A major issue with electronic payment services, and specifically mobile payment services, is authentication: mobile systems lack the authenticity of physical transactions and the easy input methods of a personal computer. In addition, mobile devices are prone to theft, which precludes storing strong authentication tokens on them.

There are many systems that require user access. Some have many users and require authorized users to log in. Some require user identification to access a particular portion or aspect of the system. Some contain personal information. There are many reasons to restrict access to these systems to authorized users. Authorized users have to be identified before access can be granted.

For example, computer systems and subsystems are well known in the art. For security and privacy purposes, some computer systems include user identification protocols to limit access to authorized or validated users. For example, protocols are often put in place to limit access to the system, to a particular subsystem or other portion of the system, to particular databases, or to certain applications, documents and portions of documents, objects, and workstations. As used herein, the term “system” will be used to mean any of these entities. Such validation protocols are useful to the extent that they can provide reliable identification of an authorized user, and do not mis-identify an unauthorized user.

A conventional user identification protocol requires users to submit knowledge-based data, such as a password and user ID, in order to gain access to a computer system. A submitted user ID may be used to reference a password associated with the user ID, with the passwords being compared to determine whether a particular user is authorized to access the system. A benefit of knowledge-based identification protocols is that access to requisite knowledge-based data can be totally unavailable to unauthorized entities, which increases the overall strength of the protocol. For example, a user is not required to record knowledge-based data anywhere other than in the user's memory, that is, in the user's brain.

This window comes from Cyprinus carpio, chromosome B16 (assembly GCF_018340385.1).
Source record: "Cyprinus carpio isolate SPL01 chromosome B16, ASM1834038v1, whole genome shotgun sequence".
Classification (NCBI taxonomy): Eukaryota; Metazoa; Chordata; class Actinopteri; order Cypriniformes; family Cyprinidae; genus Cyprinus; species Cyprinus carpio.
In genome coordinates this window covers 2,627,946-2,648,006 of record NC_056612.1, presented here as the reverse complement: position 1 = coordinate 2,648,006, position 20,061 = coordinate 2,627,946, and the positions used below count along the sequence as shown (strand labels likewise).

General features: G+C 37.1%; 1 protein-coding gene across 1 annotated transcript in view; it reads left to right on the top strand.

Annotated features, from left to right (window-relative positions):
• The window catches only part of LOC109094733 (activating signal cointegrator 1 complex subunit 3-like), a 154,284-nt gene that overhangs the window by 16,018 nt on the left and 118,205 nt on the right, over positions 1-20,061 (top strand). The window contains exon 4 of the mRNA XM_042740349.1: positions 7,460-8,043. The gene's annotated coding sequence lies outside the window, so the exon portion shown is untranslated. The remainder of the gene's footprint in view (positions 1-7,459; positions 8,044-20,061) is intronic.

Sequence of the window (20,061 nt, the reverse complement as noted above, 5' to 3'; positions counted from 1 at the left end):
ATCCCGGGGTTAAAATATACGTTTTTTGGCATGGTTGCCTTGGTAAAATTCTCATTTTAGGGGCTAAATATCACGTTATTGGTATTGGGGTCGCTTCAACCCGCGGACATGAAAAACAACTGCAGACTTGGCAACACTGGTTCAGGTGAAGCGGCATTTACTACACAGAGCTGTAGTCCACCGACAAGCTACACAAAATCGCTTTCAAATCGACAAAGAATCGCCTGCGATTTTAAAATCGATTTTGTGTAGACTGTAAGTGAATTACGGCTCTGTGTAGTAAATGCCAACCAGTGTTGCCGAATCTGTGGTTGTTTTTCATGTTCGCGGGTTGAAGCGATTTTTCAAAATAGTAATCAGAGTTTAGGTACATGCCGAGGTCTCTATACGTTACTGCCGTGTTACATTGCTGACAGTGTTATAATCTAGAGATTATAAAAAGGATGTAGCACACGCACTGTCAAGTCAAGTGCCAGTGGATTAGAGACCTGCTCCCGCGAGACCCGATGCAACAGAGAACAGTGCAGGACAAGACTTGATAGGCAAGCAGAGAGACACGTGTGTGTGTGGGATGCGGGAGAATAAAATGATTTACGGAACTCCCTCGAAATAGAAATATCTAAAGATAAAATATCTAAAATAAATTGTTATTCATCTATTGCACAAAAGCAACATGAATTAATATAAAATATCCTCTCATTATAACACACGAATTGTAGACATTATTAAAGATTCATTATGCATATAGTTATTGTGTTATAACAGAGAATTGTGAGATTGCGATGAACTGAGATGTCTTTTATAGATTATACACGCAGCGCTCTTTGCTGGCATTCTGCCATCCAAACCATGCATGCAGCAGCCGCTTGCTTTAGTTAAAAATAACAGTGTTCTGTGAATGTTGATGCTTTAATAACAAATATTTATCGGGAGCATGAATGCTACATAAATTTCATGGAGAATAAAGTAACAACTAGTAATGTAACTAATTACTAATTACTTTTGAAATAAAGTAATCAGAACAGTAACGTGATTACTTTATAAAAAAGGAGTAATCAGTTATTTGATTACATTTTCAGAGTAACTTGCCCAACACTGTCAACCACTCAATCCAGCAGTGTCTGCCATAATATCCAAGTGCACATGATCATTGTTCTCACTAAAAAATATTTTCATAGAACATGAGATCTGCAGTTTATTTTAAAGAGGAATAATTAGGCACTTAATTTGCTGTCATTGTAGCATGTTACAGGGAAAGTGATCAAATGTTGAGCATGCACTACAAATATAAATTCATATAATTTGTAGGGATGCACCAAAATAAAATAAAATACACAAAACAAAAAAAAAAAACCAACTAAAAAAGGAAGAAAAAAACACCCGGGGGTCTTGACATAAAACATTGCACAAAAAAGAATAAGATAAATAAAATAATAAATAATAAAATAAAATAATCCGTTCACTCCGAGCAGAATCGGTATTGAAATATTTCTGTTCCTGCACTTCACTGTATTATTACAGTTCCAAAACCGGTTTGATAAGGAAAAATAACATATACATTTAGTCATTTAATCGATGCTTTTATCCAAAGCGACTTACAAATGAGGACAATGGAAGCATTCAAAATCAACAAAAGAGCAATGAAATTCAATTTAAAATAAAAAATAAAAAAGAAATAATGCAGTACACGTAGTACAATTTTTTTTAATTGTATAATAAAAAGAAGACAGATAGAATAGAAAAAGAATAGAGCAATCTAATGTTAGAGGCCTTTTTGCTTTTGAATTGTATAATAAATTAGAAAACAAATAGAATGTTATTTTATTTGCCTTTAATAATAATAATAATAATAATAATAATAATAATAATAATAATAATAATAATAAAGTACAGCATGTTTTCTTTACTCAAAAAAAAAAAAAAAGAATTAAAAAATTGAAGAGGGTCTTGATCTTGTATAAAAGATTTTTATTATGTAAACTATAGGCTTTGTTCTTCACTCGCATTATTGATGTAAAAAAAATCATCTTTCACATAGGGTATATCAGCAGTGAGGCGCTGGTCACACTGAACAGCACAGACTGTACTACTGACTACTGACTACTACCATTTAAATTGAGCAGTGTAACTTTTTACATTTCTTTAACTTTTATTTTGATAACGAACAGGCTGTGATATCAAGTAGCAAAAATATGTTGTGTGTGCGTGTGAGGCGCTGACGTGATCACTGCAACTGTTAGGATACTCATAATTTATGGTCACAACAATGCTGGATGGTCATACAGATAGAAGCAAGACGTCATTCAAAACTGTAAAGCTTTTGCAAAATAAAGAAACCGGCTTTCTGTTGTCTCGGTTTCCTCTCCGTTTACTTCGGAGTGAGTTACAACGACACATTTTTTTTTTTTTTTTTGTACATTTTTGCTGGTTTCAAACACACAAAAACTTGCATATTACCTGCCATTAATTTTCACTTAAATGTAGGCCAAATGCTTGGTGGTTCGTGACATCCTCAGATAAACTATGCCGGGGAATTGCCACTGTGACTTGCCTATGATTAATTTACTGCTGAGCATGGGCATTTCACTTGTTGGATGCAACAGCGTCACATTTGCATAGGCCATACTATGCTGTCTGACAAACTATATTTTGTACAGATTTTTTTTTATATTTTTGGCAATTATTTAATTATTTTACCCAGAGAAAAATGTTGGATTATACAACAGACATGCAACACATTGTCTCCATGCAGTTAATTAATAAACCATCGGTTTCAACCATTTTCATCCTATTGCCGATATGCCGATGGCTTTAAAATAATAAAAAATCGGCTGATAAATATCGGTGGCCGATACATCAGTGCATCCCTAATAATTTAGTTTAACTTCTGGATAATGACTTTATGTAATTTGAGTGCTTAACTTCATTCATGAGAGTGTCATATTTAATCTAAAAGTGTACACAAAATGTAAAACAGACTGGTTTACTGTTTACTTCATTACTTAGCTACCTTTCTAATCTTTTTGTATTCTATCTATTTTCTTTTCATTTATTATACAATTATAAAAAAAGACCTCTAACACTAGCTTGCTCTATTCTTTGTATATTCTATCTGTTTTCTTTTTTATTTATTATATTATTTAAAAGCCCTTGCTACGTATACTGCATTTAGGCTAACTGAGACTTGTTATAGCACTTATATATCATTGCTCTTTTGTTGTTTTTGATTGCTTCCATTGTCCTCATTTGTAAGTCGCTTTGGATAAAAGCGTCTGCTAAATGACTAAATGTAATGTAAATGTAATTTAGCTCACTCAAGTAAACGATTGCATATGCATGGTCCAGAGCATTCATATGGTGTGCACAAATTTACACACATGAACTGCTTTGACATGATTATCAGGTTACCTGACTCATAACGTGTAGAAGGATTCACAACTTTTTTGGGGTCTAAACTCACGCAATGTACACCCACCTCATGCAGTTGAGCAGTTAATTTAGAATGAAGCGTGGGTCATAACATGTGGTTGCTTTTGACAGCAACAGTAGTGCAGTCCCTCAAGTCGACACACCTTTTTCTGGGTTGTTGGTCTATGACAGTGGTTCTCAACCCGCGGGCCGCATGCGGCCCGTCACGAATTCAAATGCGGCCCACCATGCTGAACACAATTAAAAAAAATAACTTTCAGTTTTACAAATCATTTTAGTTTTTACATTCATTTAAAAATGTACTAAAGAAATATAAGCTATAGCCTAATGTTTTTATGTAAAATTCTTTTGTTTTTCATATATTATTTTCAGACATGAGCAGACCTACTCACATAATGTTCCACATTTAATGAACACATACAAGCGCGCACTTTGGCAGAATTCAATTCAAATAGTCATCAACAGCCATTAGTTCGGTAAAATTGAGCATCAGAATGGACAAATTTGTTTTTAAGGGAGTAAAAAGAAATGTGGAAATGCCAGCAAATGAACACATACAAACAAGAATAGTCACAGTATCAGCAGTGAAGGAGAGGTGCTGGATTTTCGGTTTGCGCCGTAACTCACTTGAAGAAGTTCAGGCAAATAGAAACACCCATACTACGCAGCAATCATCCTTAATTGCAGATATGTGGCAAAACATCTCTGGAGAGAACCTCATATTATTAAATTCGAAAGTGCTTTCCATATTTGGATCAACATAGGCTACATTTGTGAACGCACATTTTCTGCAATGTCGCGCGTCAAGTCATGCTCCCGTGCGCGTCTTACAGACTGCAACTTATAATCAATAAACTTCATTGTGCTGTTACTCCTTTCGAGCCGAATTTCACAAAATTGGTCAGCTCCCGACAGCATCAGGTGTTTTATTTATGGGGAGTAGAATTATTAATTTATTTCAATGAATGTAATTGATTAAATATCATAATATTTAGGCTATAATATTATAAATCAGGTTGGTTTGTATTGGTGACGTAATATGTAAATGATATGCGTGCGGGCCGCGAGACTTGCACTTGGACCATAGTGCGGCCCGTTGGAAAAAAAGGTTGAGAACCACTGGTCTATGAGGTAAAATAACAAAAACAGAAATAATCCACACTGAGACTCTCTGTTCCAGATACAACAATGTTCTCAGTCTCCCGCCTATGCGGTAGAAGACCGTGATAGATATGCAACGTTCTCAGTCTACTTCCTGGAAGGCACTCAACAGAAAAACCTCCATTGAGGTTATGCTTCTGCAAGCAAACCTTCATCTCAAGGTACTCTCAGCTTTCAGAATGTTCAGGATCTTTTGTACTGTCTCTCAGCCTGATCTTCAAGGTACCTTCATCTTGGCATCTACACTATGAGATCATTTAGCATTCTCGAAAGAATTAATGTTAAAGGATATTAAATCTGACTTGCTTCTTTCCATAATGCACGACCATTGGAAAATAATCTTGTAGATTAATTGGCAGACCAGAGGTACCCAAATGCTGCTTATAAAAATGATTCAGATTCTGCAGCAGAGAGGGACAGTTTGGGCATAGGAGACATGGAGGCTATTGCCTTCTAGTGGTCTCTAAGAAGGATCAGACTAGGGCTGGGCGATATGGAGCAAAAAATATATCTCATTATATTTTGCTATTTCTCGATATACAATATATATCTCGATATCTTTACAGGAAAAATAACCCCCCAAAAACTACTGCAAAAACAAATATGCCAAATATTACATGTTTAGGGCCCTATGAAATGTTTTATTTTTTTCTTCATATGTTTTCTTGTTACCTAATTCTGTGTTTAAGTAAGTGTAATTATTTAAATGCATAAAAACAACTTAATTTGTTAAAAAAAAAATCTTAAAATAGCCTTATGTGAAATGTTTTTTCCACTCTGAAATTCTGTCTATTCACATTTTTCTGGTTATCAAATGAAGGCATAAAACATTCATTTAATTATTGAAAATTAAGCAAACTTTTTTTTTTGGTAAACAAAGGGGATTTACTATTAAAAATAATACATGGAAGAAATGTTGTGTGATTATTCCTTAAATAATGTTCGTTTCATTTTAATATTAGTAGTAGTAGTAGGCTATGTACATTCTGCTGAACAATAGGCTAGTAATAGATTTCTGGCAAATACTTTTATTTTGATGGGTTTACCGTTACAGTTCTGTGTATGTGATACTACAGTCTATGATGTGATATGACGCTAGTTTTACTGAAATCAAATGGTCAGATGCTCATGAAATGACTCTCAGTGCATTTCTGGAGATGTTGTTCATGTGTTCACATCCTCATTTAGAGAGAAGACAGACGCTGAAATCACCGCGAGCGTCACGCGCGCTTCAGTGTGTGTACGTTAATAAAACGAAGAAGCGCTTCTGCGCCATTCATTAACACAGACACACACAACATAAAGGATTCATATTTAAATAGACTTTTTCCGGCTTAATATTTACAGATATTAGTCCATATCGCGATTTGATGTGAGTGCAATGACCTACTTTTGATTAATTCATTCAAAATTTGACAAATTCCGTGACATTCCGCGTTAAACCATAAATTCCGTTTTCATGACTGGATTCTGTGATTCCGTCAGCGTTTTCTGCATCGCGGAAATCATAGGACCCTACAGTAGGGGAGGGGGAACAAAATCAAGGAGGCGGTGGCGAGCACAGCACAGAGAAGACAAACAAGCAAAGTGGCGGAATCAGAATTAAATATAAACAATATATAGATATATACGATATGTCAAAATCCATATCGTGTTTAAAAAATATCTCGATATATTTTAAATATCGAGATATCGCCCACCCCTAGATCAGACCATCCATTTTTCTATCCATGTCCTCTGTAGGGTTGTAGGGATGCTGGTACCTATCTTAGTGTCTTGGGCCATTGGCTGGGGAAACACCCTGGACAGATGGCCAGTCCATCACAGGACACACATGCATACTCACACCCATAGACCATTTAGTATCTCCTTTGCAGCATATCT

However, most knowledge-based identification protocols suffer from an inherent problem. To prevent the hacking or spoofing of the knowledge-based data, the complexity of the data can be increased. For example, longer or more complicated passwords can be specified to make guessing of the password less likely. However, knowledge-based data that is too complex might result in an unacceptably high rate of false negatives (for example, forgotten and/or mistyped data) or in weakened password practice (for example, users might perceive the need to record such data in insecure ways, such as on paper, because the data is too difficult to memorize). Similarly, to avoid such problems, the complexities of the knowledge-based data can be decreased. However, such a decrease in complexity can increase the protocol's susceptibility to hacking or spoofing.

Another conventional user identification protocol requires users to submit possession-based data, such as an authorization code stored on an access pass (for example, a magnetic-stripe card, a smart card or a security token), and the submitted code is evaluated to determine user access. A benefit of possession-based identification protocols is that the requisite possession-based data can be extraordinarily complicated, in order to minimize the likelihood that such data is hacked or spoofed. Another benefit is that possession-based data does not require memorization of the data by a user, so that complexity limitations can be avoided.

However, possession-based identification protocols suffer from a potential weakness. Possession-based data (that is, the data stored on the token or other storage medium) can be stolen or lost. Thus, someone who steals or otherwise obtains a user's access pass can spoof the protocol by mere possession of the access pass. Likewise, if the access pass is lost, a “false negative” is assured until it is replaced.

Another conventional user identification protocol requires users to submit biometric-based data, such as a fingerprint scan, for example, and this biometric data is evaluated to determine user access. Such an identification protocol generally includes two stages: enrollment and identification. During enrollment, a biometric instance (such as a fingerprint scan) is obtained, and unique characteristics or features of the biometric instance are extracted to form a biometric template, which is stored as an enrollment template for subsequent identification purposes. Identification involves obtaining a subsequent biometric instance reading of the same type, extracting unique characteristics or features of the subsequent biometric instance to form a new template (the verification template), and comparing the two biometric templates to determine identification of the user. A benefit of biometric-based identification protocols is that the requisite biometric-based data is unique, which minimizes the likelihood of such data being hacked or spoofed. Another benefit is that biometric-based data also does not require memorization of the data by a user.